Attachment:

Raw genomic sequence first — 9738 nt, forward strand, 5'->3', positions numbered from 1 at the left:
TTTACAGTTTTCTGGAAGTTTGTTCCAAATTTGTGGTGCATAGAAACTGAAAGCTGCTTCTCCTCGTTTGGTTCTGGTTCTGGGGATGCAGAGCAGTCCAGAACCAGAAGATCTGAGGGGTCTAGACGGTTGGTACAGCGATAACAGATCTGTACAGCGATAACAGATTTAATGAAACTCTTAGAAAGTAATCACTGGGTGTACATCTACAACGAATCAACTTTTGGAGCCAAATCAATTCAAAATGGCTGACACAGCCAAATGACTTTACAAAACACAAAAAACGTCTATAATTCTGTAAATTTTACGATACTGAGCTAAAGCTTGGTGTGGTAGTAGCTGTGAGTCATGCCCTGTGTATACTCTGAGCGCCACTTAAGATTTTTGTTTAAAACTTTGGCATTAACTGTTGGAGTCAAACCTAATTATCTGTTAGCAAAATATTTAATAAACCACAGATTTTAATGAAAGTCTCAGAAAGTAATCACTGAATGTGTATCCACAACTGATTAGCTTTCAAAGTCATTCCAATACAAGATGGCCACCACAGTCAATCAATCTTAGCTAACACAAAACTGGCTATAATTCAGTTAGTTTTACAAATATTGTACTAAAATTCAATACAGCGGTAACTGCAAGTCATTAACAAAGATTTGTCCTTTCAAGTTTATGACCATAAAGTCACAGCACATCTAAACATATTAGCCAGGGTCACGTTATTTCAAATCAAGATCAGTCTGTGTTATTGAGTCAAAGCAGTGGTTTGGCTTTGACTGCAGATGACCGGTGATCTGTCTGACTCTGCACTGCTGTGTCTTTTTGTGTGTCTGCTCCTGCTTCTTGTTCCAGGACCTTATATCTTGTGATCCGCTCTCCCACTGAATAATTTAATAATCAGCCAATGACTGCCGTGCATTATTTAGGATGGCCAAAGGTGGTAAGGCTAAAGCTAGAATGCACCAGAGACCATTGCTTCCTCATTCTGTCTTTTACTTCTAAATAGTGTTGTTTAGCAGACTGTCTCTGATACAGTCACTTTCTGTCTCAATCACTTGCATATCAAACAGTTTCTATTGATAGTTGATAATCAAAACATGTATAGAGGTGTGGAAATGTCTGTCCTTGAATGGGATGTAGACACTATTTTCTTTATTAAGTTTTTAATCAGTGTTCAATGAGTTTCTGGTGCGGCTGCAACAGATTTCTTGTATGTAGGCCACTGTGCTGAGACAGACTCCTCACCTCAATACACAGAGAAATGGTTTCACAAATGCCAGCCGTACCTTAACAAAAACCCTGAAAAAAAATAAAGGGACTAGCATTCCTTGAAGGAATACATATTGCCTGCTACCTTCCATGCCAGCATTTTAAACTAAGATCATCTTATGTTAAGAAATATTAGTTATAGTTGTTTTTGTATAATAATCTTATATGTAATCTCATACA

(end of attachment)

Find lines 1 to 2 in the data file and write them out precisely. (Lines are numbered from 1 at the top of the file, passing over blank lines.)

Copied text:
Raw genomic sequence first — 9738 nt, forward strand, 5'->3', positions numbered from 1 at the left:
TTTACAGTTTTCTGGAAGTTTGTTCCAAATTTGTGGTGCATAGAAACTGAAAGCTGCTTCTCCTCGTTTGGTTCTGGTTCTGGGGATGCAGAGCAGTCCAGAACCAGAAGATCTGAGGGGTCTAGACGGTTGGTACAGCGATAACAGATCTGTACAGCGATAACAGATTTAATGAAACTCTTAGAAAGTAATCACTGGGTGTACATCTACAACGAATCAACTTTTGGAGCCAAATCAATTCAAAATGGCTGACACAGCCAAATGACTTTACAAAACACAAAAAACGTCTATAATTCTGTAAATTTTACGATACTGAGCTAAAGCTTGGTGTGGTAGTAGCTGTGAGTCATGCCCTGTGTATACTCTGAGCGCCACTTAAGATTTTTGTTTAAAACTTTGGCATTAACTGTTGGAGTCAAACCTAATTATCTGTTAGCAAAATATTTAATAAACCACAGATTTTAATGAAAGTCTCAGAAAGTAATCACTGAATGTGTATCCACAACTGATTAGCTTTCAAAGTCATTCCAATACAAGATGGCCACCACAGTCAATCAATCTTAGCTAACACAAAACTGGCTATAATTCAGTTAGTTTTACAAATATTGTACTAAAATTCAATACAGCGGTAACTGCAAGTCATTAACAAAGATTTGTCCTTTCAAGTTTATGACCATAAAGTCACAGCACATCTAAACATATTAGCCAGGGTCACGTTATTTCAAATCAAGATCAGTCTGTGTTATTGAGTCAAAGCAGTGGTTTGGCTTTGACTGCAGATGACCGGTGATCTGTCTGACTCTGCACTGCTGTGTCTTTTTGTGTGTCTGCTCCTGCTTCTTGTTCCAGGACCTTATATCTTGTGATCCGCTCTCCCACTGAATAATTTAATAATCAGCCAATGACTGCCGTGCATTATTTAGGATGGCCAAAGGTGGTAAGGCTAAAGCTAGAATGCACCAGAGACCATTGCTTCCTCATTCTGTCTTTTACTTCTAAATAGTGTTGTTTAGCAGACTGTCTCTGATACAGTCACTTTCTGTCTCAATCACTTGCATATCAAACAGTTTCTATTGATAGTTGATAATCAAAACATGTATAGAGGTGTGGAAATGTCTGTCCTTGAATGGGATGTAGACACTATTTTCTTTATTAAGTTTTTAATCAGTGTTCAATGAGTTTCTGGTGCGGCTGCAACAGATTTCTTGTATGTAGGCCACTGTGCTGAGACAGACTCCTCACCTCAATACACAGAGAAATGGTTTCACAAATGCCAGCCGTACCTTAACAAAAACCCTGAAAAAAAATAAAGGGACTAGCATTCCTTGAAGGAATACATATTGCCTGCTACCTTCCATGCCAGCATTTTAAACTAAGATCATCTTATGTTAAGAAATATTAGTTATAGTTGTTTTTGTATAATAATCTTATATGTAATCTCATACA